#### Beta Profile [Equation of the Week]

X-ray telescopes generally work by reflecting photons at grazing incidence. As you can imagine, even small imperfections in the mirror polishing will show up as huge roadbumps to the incoming photons, and the higher their energy, the easier it is for them to scatter off their prescribed path. So X-ray telescopes tend to have sharp peaks and fat tails compared to the much more well-behaved normal-incidence telescopes, whose PSFs (Point Spread Functions) can be better approximated as Gaussians.

X-ray telescopes usually also have gratings that can be inserted into the light path, so that photons of different energies get dispersed by different angles, and whose actual energies can then be inferred accurately by measuring how far away on the detector they ended up. The accuracy of the inference is usually limited by the width of the PSF. Thus, a major contributor to the LRF (Line Response Function) is the aforementioned scattering.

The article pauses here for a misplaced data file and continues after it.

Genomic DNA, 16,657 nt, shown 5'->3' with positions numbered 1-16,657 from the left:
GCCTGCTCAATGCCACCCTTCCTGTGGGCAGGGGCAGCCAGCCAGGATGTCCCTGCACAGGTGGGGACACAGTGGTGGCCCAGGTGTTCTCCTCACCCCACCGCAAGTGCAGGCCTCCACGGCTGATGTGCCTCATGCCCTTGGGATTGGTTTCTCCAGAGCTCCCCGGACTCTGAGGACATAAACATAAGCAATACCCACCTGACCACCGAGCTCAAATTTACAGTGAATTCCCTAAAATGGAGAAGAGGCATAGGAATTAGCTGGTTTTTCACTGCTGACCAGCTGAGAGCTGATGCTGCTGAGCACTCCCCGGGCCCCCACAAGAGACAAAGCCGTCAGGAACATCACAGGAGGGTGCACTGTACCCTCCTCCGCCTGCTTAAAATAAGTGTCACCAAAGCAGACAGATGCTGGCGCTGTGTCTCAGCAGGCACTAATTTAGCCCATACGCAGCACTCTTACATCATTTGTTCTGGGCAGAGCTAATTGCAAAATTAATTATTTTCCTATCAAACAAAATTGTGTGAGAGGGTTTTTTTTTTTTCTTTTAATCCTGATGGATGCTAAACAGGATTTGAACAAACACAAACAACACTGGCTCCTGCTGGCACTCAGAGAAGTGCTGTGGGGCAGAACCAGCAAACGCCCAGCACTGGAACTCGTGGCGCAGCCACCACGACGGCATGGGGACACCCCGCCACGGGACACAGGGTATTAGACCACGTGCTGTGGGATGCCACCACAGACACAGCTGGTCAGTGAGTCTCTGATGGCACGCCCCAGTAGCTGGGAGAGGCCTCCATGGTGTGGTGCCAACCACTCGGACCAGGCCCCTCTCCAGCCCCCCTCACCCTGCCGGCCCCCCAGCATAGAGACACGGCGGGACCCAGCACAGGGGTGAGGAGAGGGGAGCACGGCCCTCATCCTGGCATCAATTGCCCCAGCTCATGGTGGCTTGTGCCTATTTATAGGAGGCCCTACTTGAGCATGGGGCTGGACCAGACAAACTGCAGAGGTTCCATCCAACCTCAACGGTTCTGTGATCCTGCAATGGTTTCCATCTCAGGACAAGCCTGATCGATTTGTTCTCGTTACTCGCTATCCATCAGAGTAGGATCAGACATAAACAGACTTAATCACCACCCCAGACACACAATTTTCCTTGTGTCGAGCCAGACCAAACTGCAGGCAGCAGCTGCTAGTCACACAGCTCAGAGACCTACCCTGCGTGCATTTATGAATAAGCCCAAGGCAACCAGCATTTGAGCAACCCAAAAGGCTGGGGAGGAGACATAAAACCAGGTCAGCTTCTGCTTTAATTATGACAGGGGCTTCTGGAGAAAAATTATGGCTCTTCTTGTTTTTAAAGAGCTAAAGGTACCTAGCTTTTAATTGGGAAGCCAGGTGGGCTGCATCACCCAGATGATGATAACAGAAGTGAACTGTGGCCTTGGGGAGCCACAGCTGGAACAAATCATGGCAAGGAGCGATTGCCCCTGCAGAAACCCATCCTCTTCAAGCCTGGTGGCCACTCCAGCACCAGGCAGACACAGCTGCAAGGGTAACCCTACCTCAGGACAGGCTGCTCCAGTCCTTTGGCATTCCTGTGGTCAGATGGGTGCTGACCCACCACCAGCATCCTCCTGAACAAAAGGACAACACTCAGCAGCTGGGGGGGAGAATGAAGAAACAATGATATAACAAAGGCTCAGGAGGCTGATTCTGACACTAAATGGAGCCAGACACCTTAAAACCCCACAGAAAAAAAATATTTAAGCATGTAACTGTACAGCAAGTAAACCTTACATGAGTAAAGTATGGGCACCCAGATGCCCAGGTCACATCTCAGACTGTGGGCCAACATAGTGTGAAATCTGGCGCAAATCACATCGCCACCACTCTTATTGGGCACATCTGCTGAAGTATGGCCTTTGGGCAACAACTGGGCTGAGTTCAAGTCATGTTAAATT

A correct accounting of the spread of photons of course requires a full-fledged response matrix (RMF), but as it turns out, the line profiles can be fairly well approximated with Beta profiles, which are simply Lorentzians modified by taking them to the power *β * –

where B*(1/2,β-1/2)* is the Beta function, and *N* is a normalization constant defined such that integrating the Beta profile over the real line gives the area under the curve as *N*. The parameter *β* controls the sharpness of the function — the higher the *β*, the peakier it gets, and the more of it that gets pushed into the wings. Chandra LRFs are usually well-modeled with *β~2.5*, and XMM/RGS appears to require Lorentzians, *β~1*.

The form of the Lorentzian may also be familiar to people as the Cauchy Distribution, which you get for example when the ratio is taken of two quantities distributed as zero-centered Gaussians. Note that the mean and variance are undefined for that distribution.